Update: As of 11 AM, Fred is still classified as a tropical depression with winds up to 35 mph. The minimum pressure has dropped to 1010 mb, which signifies that the storm could be re-intensifying. The storm's center is about 270 miles southeast of Key West and motion is to the west northwest at 12 mph.
The Tropical Storm Warning has been extended to include the Gulf waters south of Fort Myers.
Update: As of 5 AM Friday morning, Fred remains a tropical depression with winds up to 35 mph. The system is off the northern coast of Cuba, and about 370 miles east southeast of Key West. The forecast remains on track for some strengthening Friday as it approaches the Straits of Florida and moves into the far eastern Gulf of Mexico this weekend.
The Tropical Storm Watch over the Keys and the Straits of Florida has been upgraded to a Tropical Storm Warning. A Tropical Storm Watch remains in effect from Bonita Beach to Blackwater Sound.
Original story appears below: Tropical Depression Fred is expected to regain tropical storm strength by the time it approaches Southwest Florida Friday night, and a Tropical Storm Watch has been issued for the Gulf Coast from Bonita Beach south to the Florida Bay, including the entire Florida Keys.
The primary hazard that will affect most Floridians from Fred is still likely to be heavy rain and potential flooding. However, tropical storm force winds and high seas are also possible as early as Friday night in the aforementioned areas of Southwest Florida under the watch. It is still too soon to determine specifics of any wind or surge impacts for coastal areas farther north along Florida's Gulf Coast. As a result, forecasters and emergency managers urge all Floridians to monitor Fred's progress and stay informed of future updates until the magnitude, location and timing of such impacts become clearer.
As of 5:00 pm EDT Thursday, Tropical Depression Fred was located 470 miles ESE of Key West Florida and moving WNW at 12 mph. Maximum sustained winds were up to 35 mph, and the storm's minimum central pressure was 1012 mb.
Fred is forecast to intensify back into a tropical storm during the day Friday as it moves farther away from Cuba and into the Straits of Florida. The National Hurricane Center forecast track takes Fred through the Florida Keys and into the southeastern Gulf of Mexico Saturday, with a turn to the north expected Sunday. There was a slight nudge to the west with the forecast track after Sunday, placing more of the Florida Panhandle in line for potential impacts from a landfalling tropical storm Monday.
Fred weakened to a Tropical Depression Wednesday evening as it moved across the mountainous island of Hispaniola. Stronger upper-level winds were also noted to be limiting its ability to organize sufficiently back into a tropical storm late Thursday. And while confidence is increasing in the overall track forecast from Fred through the next 24 hours, variances still exist in the potential track and resulting intensity it may be as it begins to affect Florida.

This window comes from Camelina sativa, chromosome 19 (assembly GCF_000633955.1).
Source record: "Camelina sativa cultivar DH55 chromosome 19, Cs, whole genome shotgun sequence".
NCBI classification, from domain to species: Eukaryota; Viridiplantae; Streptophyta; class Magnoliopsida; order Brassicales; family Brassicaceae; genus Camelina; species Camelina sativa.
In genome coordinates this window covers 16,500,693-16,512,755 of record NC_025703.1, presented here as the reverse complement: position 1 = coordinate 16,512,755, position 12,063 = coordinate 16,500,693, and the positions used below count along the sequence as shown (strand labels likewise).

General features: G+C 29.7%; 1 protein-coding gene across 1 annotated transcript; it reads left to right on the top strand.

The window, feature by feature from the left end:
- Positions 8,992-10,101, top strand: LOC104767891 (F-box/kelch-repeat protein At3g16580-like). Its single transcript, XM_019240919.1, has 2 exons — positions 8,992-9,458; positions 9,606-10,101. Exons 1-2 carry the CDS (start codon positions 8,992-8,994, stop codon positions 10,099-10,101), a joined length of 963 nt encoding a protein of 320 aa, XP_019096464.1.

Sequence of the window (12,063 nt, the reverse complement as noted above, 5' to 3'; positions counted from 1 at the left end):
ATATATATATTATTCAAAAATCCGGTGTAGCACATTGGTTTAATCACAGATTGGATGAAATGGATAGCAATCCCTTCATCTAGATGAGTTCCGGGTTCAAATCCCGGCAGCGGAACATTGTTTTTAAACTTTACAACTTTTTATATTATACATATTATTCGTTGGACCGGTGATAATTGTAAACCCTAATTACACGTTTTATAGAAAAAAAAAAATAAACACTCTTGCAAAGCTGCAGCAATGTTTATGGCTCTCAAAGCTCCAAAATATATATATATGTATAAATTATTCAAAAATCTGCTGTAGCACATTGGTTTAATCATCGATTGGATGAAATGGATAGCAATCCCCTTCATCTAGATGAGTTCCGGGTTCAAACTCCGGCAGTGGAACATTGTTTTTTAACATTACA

The far left (or west) side of the forecast cone takes Fred on a more westerly route through the Florida Keys and several hundred miles into the eastern Gulf of Mexico. Several reliable forecast model simulations have begun to shift in this direction, which would allow Fred to spend more time over water and potentially in a slightly more favorable atmospheric environment for intensification. On this journey, Fred would most likely make a turn to the north late Sunday or Monday and have a greater chance of directly affecting portions of the Florida Panhandle with tropical storm conditions.
The eastern side of Fred's margin of error - which based on current model interpretations has about an equal chance of still coming to pass - is that the storm's center moves more north than west and spends more time near or over the Florida Peninsula. On this path, upper-level winds and the interactions with land would likely prevent Fred from intensifying as much, thereby mitigating overall surge and wind impacts along the Florida's Gulf Coast. However, if this outcome manifests, heavy rainfall would be more widespread and potentially affect areas along the west coast of the peninsula that are more vulnerable to flooding due to recent heavy rainfall events.
Regardless of which path Fred takes into the Gulf of Mexico, and even irrespective of the storm's intensity at the time, tropical storm force wind gusts, heavy rain, and localized flooding are all probable in the Florida Keys as early as Friday night. These hazards are also possible in portions of south and southwest Florida from Naples to Miami Saturday. Early forecast data suggests 4 to 7 inches of rain would be possible in these areas, especially near the coastlines, through Sunday.
Meteorologists at the Florida Public Radio Emergency Network will continue to provide updates on Tropical Depression Fred to your local NPR affiliate, in the mobile app Florida Storms and on the @FloridaStorms social media accounts through the duration of the event.